Another good introduction, I often find, is Song of Life - it is a song about what Libera does, in my opinion, it has a wonderful solo, amazing harmonies that feel like cuddles and a catchy melody. Angel is quite similar in that respect. So both or either one of those would be on my list too.

For impressive effect I would add Voca Me. By then I think the other person will be convinced they have never heard a choir like Libera and it's up to them to find out more :)
If they are into pop and traditional tastes I would throw in What a Wonderful World, as a surprise. This again is something which depends on the other person's tastes. There is something in Libera for everyone!

P.S.: @filiarheni, I love that Exsultate is on there, another great favourite of mine :)
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Re: a) Libera represented in 1 song? - b) Songs you'd choose to cover their musical range most completely?

Post by filiarheni » 4 days ago

maartendas wrote:
<span title="Sat Feb 17, 2018 11:19 am">5 days ago</span>
I love that Exsultate is on there, another great favourite of mine :)
You are glad about me including Exsultate and I'm glad for your inclusion of Voca me. :wink: While Exsultate is not one of my favourites, but it's the clearest one to show the folk-like style. Gaudete e. g. is in the same category, but, being a Christmas song, I found it too special.

I spent unreasonably much time on struggling with myself if I should add Sancte and I'm Dreaming of Home to the selection or if it gets just too much. Because I find that Sancte is a particular example for the great dynamic extent within one song and Dreaming of Home for the simplicity with full focus on the vocal line, the warm streaming of the voices. Well, and I've just noticed that I actually missed them by accident in my above post:

filiarheni wrote:
<span title="Tue Feb 13, 2018 10:15 pm">1 week ago</span>
if I go back to just fathom Libera's range, then I live fine with these 15 - 18 songs.
:oops: Looks like I already counted them. The 18th song would have been Sempiterna, standing for the litany-like style.

Maarten, you still owe me something, that is the very one song which represents Libera. :wink: :lol:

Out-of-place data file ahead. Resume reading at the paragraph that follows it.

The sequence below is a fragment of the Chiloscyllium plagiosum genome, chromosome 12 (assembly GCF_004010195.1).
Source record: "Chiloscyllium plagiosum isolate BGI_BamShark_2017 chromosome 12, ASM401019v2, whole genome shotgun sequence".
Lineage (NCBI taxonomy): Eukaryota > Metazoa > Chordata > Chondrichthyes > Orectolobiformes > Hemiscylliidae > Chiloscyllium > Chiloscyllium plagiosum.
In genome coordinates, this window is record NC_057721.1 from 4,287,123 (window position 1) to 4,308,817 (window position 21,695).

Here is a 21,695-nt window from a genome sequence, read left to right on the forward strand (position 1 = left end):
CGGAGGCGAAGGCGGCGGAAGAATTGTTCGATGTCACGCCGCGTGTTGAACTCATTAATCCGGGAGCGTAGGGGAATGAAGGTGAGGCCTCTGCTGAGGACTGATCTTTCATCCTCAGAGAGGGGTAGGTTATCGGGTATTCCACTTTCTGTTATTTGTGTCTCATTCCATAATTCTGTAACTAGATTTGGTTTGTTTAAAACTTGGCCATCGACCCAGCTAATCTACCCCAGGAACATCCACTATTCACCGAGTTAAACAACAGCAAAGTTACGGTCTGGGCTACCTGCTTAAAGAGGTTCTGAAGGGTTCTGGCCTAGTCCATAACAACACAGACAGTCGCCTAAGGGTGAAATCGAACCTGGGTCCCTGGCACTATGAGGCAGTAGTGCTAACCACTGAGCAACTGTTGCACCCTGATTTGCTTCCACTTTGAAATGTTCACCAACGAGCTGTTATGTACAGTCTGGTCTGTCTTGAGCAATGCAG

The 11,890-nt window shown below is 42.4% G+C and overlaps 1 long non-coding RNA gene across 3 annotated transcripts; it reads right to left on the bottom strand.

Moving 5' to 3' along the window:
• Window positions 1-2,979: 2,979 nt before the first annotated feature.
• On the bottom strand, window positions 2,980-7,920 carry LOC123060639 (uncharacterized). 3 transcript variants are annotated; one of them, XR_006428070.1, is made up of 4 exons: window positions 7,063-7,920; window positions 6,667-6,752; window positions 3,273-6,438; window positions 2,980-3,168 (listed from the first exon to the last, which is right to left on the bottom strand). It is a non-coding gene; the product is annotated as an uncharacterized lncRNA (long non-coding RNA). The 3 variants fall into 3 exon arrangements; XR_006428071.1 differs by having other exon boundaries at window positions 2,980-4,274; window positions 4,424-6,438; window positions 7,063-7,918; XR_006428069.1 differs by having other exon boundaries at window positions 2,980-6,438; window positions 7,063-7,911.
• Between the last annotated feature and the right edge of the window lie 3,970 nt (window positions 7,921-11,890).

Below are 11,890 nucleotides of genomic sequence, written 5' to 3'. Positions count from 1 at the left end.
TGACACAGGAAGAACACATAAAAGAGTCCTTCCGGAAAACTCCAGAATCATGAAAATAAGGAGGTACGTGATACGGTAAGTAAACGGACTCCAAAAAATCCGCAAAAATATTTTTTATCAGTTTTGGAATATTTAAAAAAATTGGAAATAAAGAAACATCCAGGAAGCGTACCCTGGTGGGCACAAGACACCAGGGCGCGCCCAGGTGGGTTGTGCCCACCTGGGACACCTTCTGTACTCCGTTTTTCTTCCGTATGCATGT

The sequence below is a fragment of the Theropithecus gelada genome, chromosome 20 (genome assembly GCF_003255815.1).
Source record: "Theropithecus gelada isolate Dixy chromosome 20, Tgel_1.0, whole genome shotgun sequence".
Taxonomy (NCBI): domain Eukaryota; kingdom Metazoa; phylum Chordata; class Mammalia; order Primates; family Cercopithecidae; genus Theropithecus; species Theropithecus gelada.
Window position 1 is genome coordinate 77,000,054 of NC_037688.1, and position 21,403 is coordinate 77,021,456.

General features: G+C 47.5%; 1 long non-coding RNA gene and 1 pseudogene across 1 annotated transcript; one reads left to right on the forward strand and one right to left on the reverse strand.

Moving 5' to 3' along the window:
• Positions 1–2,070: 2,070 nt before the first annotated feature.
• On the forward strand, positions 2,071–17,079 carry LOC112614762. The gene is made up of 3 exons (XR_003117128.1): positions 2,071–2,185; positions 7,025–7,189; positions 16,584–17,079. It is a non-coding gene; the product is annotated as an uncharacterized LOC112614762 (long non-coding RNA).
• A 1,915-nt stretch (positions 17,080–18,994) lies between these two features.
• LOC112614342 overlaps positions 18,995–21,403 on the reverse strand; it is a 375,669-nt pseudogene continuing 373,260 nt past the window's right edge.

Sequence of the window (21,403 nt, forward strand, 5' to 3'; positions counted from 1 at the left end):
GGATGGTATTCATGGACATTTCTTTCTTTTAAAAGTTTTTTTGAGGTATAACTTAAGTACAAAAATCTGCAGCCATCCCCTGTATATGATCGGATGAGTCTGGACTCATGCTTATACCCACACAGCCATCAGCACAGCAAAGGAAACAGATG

maartendas wrote:
<span title="Sat Feb 17, 2018 11:19 am">5 days ago</span>
There is something in Libera for everyone!
Exactly! And which songs would you need just to have all style range included, just for yourself, not to introduce Libera to others? I was not clear enough in putting my question, I saw. :)

filiarheni wrote:
<span title="Tue Feb 13, 2018 10:15 pm">1 week ago</span>
calm beginning, then developing a radiating sound (I called it "flourishingly developing" once; is that understandable or can someone help with a better expression?)
Meanwhile, I've found it: Robert himself has expressed it at best: "mysterious beginning, which then eventually erupts in the great climax". This is it! He said it to describe Angele Dei as "specifically Libera piece", "a prayer in Latin/English mix" plus the above.
That was when he on 12th August last year was interviewed by John Romeri for "Music from the tower". Sadly, I can't find the podcast anymore at the internet, only Lauren's link on 13th August (https://twitter.com/chocolatlvr/status/ ... 8936427524). Maybe, there exists an archive? But I kept the part where he talked about the Libera style, as I was so impressed and happy that Robert's opinion about Libera's characteristics is in agreement with mine - because I consider his words as a confirmation that Robert will see to maintain their music that way, and this tranquilises me enormously! :D